Plus, boys. Boy, boys, boys.
Here are my boys I will never get enough of:
5. Connor Lassiter
The evolution of Connor’s character from UnWind through UnWholly is remarkable, but what I love about Connor is how unwavering he is in the pursuit to bring an end to unwinding. He’s a character that never wanted to be a leader, but was actually born to be one, and when he’s forced to, he handles himself admirably. I love how tender he is with Risa, especially after her injury, even if all she wants him to do is take her by force. Plus, he’s kind of a loose canon, which I find very appealing in concept, if not in execution.
4. The Darkling
If you haven’t read Shadow and Bone, then shame on you, and I hope I don’t spoil anything here. The Darkling is alluring in the way a den of lions or chasing a storm is alluring. His danger is not a mystery, it’s clear from the beginning, and yet pulling away from him is impossible. For me and Alina. I have a case of the I can fix hims with the Darkling, as well as the, But do I really want to’s. He’s the kind of guy that you would loose yourself in, forget friends, and goals, and follow behind hoping to be touched. I am not advocating this behavior in females, in fact, I strongly disagree with it. That doesn’t mean we don’t all have a guy in our past, or our imaginations, that we wouldn’t do that for.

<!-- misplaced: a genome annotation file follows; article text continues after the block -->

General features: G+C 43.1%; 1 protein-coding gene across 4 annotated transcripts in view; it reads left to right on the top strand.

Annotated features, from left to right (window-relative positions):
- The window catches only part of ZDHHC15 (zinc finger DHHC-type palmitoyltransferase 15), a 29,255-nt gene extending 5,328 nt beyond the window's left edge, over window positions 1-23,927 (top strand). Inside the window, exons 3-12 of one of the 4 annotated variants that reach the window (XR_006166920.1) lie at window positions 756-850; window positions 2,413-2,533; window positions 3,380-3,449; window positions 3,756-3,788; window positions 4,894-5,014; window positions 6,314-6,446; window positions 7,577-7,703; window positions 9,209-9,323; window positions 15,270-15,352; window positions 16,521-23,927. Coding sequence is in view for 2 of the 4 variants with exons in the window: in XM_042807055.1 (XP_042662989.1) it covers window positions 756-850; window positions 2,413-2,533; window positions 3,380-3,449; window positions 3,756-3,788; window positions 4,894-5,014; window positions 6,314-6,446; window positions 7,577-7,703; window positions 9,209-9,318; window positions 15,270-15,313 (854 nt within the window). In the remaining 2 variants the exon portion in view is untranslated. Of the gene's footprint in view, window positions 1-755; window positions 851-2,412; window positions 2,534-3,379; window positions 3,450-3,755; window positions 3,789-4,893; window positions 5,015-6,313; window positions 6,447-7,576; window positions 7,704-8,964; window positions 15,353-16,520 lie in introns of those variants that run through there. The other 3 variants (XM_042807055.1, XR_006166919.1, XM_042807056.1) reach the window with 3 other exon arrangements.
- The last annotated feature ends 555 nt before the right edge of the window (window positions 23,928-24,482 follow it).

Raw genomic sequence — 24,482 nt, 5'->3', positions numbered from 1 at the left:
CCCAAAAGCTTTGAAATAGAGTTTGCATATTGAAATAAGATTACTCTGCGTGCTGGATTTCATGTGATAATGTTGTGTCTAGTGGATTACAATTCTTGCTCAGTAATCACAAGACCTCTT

3. Four (Tobias Eaton)